The second campaign picks up ten years later with the Atlantean survivors, one of whom is Arkantos’ son Kastor, struggling to survive outside of their former homeland. Cronos sends a shape-shifting servant to impersonate the Atlantean ruler, and so manages to lead them to long-abandoned temples built to honor the Titans. Feeling abandoned by the Olympian gods, the Atlanteans begin worshipping the Titans, and so find themselves at war with the Greeks. Still being manipulated by Cronos’ servant, the Atlantean army (led by Kastor) ends up on Mount Olympus, where their destruction of the Olympians’ temples begins releasing the Titans (for some reason), starting with Prometheus. Aided by Arkantos’ old friends and Arkantos himself (who was rewarded for his actions in the former campaign with apotheosis), Kastor manages to defeat Prometheus and end his destruction of the Greek countryside.
He then follows Cronos’ servant to the old island of Atlantis, where the gate to Tartarus is finally opened and Cronos escapes. However, Kastors manages to stop him by summoning Gaia to fight him, re-imprisoning Cronos in Tartarus and leaving the Olympians safe from the threat of the Titans.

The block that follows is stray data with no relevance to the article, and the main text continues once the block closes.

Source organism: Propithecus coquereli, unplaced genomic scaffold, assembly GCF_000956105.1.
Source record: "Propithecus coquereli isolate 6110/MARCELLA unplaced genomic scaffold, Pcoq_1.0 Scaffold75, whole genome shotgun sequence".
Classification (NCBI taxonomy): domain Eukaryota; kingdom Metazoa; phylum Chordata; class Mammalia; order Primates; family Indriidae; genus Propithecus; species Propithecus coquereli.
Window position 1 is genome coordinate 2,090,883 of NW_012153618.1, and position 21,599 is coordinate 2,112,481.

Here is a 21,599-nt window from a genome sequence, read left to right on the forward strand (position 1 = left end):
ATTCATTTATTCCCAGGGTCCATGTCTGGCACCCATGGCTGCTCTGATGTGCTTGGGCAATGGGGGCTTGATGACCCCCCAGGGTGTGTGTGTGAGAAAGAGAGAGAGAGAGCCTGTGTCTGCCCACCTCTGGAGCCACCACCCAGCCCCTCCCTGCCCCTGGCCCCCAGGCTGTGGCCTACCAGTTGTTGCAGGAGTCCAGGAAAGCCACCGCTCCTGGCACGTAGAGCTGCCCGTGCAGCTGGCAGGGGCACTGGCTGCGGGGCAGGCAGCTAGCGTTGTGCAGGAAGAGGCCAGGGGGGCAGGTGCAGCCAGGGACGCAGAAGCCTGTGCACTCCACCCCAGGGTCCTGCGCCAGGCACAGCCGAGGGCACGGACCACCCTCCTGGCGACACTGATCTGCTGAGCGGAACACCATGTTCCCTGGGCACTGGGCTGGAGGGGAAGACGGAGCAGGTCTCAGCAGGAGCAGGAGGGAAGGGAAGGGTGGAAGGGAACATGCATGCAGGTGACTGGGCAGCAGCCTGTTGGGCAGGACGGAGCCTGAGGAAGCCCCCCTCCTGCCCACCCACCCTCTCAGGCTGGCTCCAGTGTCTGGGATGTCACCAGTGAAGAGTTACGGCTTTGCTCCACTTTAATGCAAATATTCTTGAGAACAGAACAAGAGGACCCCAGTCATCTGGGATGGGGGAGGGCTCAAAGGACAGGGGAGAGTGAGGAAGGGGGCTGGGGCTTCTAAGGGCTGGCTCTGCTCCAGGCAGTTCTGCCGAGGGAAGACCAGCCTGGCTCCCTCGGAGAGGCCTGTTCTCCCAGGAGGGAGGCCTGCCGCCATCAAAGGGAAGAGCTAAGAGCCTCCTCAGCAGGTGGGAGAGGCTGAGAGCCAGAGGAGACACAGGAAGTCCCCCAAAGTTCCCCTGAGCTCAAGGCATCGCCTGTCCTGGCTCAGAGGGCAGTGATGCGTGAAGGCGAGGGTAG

Ridiculous as the story is (though probably more fun and definitely more memorable for its absurdity), it still has a number of interesting parallels with real Greek myths. In part this comes through specific references in certain missions: for example, as mentioned earlier you help the Greeks win the Trojan War, later you end up freeing Odysseus from Circe’s island (first having to navigate after having been turned into a boar), and in the second campaign you can find Polyphemus’ cave during one of the missions (complete with an angry Polyphemus to fight and sheep you can steal for food). While these twists on well-known myths are somewhat interesting, I’m more interested in exploring the game’s depiction of the Titans. In making the Titans the villains, trying to get out of Tartarus to take power back from Zeus, the game follows a framework popular in modern adaptations of Greek myth (other examples include the Percy Jackson series and the Hercules Disney movie). However, interestingly I didn’t find this model in the actual myths themselves, as the real Titans were both simpler and more complicated than the newer counterparts they’ve inspired.